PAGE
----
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Document Number: AJ-130c
Author: Cook, James, 1728-1779
Title: A Voyage to the Pacific Ocean [atlas--excerpt]
Source: Cook, James. A Voyage to the Pacific Ocean. Undertaken, by the Command of His Majesty, for Making Discoveries in the Northern Hemisphere. To Determine the Position and Extent of the West Side of North America; Its Distance from Asia; and the Practicability of a Northern Passage to Europe. Performed under the Direction of Captains Cook, Clerke, and Gorf, in His Majesty's Ships the Resolution and Discovery, in the Years 1776, 1777, 1778, 1779, and 1780. In Three Volumes. Vol. I and II Written by Captain James Cook, F.R.S. Vol. III by Captain James King, LL.D. and F.R.S. Illustrated with Maps and Charts, from the Original Drawings Made by Lieut. Henry Roberts, under the Direction of Captain Cook; and with a Great Variety of Portraits of Persons, Views of Places, and Historical Representations of Remarkable Incidents, Drawn by Mr. Webber during the Voyage, and Engraved by the Most Eminent Artists. Published by Order of the Lords Commissioners of the Admiralty. (London: Printed by W. and A. Strahan, for G. Nicol, Bookseller to His Majesty, in the Strand, and T. Cadell in the Strand, 1784). Atlas volume, 14 plates.
Pages/Illustrations: 16 / 14
Citable URL:

Author Note

Though Capt. James Cook (1728-1779) started life as a deck hand in a coal boat, he rose to positions of high command in the British navy and made the greatest discoveries of the 18th century. Self-taught in navigation and surveying, Cook's charts were crucial to the British defeat of the French at Quebec in 1759, which brought him to the attention of Admiralty. Appointed commander of three Royal Navy scientific expeditions between 1768 and 1779, Cook was the first European to visit Australia, New Zealand, and Hawaii and made the first accurate charts of much of the Pacific region, from Alaska to Antarctica.

Expedition of 1776-1780

In 1776 Cook was ordered to search for a western entrance to the fabled Northwest Passage across America. On the way, he arrived at Hawaii (Jan. 19, 1778) before reaching the Oregon coast on March 7, 1778. The expedition worked northward for six months, mapping the shore of the Pacific Northwest all the way to the edge of the pack ice 300 miles north of Bering Strait.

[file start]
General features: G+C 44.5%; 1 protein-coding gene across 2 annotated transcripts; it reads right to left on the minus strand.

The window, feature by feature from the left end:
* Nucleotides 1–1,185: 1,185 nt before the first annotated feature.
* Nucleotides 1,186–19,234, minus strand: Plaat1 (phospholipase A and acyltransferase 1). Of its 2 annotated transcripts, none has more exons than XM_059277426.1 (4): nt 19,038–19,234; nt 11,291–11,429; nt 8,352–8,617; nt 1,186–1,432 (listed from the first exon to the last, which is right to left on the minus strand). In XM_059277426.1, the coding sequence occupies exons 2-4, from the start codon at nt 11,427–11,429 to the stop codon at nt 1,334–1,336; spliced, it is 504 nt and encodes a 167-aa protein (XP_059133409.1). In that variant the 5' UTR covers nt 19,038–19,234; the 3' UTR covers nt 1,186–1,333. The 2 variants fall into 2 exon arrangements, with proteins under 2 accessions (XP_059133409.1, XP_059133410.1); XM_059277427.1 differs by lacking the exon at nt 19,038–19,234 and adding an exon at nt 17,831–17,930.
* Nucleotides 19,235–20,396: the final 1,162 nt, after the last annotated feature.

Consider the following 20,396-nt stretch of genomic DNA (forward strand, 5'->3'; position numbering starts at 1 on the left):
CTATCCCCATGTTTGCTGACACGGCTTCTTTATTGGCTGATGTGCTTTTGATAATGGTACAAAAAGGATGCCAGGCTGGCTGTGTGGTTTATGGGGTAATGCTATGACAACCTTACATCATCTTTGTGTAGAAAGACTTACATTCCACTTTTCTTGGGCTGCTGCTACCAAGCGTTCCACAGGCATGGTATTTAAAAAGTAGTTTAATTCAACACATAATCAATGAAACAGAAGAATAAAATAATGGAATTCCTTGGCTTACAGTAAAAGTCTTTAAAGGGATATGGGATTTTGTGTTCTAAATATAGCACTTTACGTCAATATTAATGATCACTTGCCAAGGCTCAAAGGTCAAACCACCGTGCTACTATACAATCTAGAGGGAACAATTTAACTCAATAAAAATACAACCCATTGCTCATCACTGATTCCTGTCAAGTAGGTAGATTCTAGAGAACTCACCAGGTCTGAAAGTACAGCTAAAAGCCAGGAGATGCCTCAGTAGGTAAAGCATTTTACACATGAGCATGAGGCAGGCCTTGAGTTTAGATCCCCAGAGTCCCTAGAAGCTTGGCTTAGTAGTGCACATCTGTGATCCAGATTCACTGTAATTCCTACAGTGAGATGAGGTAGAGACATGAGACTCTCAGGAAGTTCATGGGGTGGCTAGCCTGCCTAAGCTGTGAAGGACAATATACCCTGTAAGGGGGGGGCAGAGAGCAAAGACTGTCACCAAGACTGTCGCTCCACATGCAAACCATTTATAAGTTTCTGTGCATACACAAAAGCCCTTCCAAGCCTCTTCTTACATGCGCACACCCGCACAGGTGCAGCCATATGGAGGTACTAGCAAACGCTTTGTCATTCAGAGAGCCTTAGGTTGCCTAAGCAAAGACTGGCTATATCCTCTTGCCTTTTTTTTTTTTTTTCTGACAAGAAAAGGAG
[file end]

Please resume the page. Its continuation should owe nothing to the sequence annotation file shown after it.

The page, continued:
The ships left the American coast on Oct. 26, 1778, without having found a Northwest Passage. Cook intended to winter in Hawaii and return the next spring to the Arctic, but on February 14, 1779, he was killed in a dispute with native Hawaiians. His crew made another unsuccessful attempt to explore the arctic the following summer before returning to England via Russia, Japan, and China.

Document Note

Cook wrote the first two volumes of his narrative on ship before being killed. Captain James King finished the third after Cook’s death. All three volumes and a large folio atlas of illustrations and maps were published in London at the request of the Admiralty in 1784 as A voyage to the Pacific ocean: undertaken, by the command of His Majesty, for making discoveries in the Northern hemisphere, to determine the position and extent of the west side of North America; its distance from Asia; and the practicability of a northern passage to Europe. Performed under the direction of Captains Cook, Clerke, and Gore, in His Majesty's ships the Resolution and Discovery, in the years 1776, 1777, 1778, 1779, and 1780…. Because Cook was the first to encounter so many new lands, because he appeared to have largely ruled out the possibility of a Northwest Passage, and because he met such a dramatic death, his book was extremely popular. Fourteen editions were required over the next decade, including translations into German, French and Dutch and English editions in Scotland, Ireland, and the United States. We have excerpted here the North American portions from the first London edition of 1784.

Other Internet and Reference Sources

The best starting place for more information is the Web page of the Captain Cook Society at, which contains links to 300 other sites related to Cook, his life and voyages. A very detailed chronology of this voyage, showing what happened week to week, is on the site at

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